At 33 years old, Frank Ocean is a living, breathing enigma. The neo-soul singer-songwriter has released 21 singles, a mixtape and two studio albums, but has been missing from the spotlight for the past five years. His beautifully introspective lyrics leave his fans hungry for more, wondering where he could be and what he’s been doing for all this time.
Mr. Ocean seldom does interviews, his Instagram is devoid of pictures, and he rarely offers public commentary other than the occasional Tumblr post. Could his withdrawal be a defiant cry against Hollywood celebrity culture? Perhaps, but his fans’ burning curiosity surrounding his absence has paradoxically led him to gain more fame.
In a 2016 interview with The New York Times, Ocean explained that living in Los Angeles helped him realize who he could (and couldn’t) trust. He felt trapped, drowning in an overwhelming pool of loneliness, remarking, “Within my circle, there were a lot of places I thought I could turn that I felt like I couldn’t anymore.”
With that, he dove headfirst into the unknown, boarding a flight to London with just a single bag of clothes and a backpack containing discs of his music. He spent a year in that unfamiliar place before traveling to Asia, Oceania, and, ultimately, New York City, where he currently resides. His free-spirited, minimalist lifestyle contrasts that of the typical celebrity, and his apartment lacks the lavish, avant-garde décor so commonly found in the homes of America’s stars.
In 2012, Ocean released his first studio album, Channel ORANGE, a divine masterpiece ruminating the depths of his emotions. The first track, “Thinkin’ Bout You,” is a melancholy reflection on past heartbreak, while the seventh track, “Super Rich Kids,” embodies the suffocating loneliness that accompanies the life of luxury. The “super-rich kids” that he speaks of, whose parents are never around, fill the void in their existence with drugs and alcohol.
Strikingly, on the track “Bad Religion,” Ocean tells the tale of an “unrequited love” to his taxi driver, treating him as a makeshift therapist. Ocean practically worships someone who doesn’t reciprocate the love, and it absolutely destroys him, bringing him “down to [his] knees.” Evidently, he’s craving a genuine emotional connection, something that isn’t always easy to find in a life of fame and fortune.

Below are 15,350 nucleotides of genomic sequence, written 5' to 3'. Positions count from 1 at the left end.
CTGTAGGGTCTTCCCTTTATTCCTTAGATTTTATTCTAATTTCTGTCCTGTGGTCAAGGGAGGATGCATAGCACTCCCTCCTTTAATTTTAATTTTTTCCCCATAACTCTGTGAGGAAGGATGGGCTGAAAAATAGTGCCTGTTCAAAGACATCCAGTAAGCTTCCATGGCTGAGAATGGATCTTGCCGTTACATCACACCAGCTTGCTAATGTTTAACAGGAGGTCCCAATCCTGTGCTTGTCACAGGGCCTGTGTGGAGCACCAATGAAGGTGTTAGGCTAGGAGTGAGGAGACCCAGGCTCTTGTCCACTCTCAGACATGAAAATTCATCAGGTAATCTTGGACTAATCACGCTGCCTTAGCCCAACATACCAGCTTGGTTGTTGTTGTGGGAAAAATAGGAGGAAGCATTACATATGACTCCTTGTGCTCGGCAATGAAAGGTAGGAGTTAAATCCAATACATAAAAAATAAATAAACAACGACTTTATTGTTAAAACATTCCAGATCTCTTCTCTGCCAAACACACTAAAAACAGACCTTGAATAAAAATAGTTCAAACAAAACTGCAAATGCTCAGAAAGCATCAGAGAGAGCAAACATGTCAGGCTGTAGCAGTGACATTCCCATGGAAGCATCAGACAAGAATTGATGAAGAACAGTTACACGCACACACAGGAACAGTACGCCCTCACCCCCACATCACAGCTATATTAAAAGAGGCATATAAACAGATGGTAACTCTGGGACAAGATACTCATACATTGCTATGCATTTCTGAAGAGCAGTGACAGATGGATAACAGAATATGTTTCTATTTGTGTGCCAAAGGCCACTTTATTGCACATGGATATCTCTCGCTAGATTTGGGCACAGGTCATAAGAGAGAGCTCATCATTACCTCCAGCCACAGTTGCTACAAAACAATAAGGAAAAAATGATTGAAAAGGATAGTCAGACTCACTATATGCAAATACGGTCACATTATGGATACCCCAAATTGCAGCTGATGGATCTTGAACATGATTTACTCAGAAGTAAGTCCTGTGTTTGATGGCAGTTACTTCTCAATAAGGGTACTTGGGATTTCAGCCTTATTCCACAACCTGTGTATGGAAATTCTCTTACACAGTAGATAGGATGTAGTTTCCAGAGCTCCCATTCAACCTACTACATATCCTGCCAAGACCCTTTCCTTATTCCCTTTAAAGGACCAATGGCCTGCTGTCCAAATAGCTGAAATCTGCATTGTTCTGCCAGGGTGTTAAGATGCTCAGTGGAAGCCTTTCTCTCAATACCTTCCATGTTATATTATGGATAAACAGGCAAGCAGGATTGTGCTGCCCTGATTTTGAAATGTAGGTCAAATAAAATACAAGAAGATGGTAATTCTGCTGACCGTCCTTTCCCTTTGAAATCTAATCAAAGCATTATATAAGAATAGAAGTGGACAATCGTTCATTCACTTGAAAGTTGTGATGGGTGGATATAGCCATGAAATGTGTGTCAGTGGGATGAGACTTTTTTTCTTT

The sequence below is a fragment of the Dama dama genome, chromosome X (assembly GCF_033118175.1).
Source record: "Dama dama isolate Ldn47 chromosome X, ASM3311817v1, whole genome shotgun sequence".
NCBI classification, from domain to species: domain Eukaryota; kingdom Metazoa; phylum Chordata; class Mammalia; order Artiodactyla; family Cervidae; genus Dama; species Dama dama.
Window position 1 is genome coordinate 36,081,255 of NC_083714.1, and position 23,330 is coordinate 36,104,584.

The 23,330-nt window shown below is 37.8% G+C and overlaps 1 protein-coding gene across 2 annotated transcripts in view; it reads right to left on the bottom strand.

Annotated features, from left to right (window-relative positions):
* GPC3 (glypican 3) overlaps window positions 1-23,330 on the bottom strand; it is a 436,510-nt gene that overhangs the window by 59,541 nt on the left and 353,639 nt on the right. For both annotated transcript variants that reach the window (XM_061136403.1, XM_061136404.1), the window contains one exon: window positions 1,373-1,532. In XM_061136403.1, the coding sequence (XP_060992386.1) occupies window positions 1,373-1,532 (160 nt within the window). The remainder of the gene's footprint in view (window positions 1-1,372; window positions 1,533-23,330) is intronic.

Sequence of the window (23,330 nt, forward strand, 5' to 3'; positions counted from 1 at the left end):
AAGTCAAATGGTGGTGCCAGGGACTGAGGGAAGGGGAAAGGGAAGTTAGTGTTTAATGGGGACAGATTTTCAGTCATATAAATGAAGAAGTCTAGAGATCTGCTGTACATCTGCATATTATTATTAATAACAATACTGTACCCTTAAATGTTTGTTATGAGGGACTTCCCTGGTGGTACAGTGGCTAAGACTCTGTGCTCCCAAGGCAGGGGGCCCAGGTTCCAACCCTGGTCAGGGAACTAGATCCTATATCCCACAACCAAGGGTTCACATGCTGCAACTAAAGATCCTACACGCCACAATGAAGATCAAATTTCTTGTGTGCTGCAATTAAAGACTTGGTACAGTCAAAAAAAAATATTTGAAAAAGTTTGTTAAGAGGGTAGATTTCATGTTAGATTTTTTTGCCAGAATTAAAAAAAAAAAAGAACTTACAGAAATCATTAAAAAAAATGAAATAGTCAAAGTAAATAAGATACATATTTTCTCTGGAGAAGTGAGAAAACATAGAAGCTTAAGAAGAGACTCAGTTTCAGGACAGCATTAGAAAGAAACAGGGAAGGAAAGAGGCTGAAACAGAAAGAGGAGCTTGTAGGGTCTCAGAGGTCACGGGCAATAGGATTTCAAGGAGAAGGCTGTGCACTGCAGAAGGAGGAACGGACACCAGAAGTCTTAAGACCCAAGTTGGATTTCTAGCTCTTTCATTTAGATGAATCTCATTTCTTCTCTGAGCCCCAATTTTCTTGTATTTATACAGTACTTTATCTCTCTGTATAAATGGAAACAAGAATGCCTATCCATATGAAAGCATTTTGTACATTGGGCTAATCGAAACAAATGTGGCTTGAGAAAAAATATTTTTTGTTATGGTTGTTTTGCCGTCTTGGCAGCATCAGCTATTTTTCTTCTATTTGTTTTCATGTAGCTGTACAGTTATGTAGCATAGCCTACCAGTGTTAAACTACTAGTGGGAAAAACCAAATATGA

Four years later, in 2016, Mr. Ocean blessed fans with his sophomore studio album, entitled Blonde. Its 17 tracks explore love, hate, mental illness, broken bonds and maturity. The track “Ivy” inspects a shattered relationship, while “Solo” reveals the daily grueling challenges of living with depression and using drugs to numb the internal pain.
In some of the other songs on Blonde, Ocean exhibits a different emotional perspective: one of maturity. “White Ferrari” describes his first real love, a relationship so pure and sweet, as he promises to unconditionally provide support for the person, whether they’re together or not. “Godspeed,” the second to last track, conveys a sense of serenity with its beautiful blend of vocals. Ocean remains civil as he ends a romantic relationship, wishing the person good luck and well-being rather than leaving on bad terms.
For the past five years, the world has been aching for Mr. Ocean to release new music. Unfortunately, nobody is quite sure when that will happen, but fans remain hopeful. For now, all anyone can do is keep their fingers crossed with Channel ORANGE and Blonde on repeat.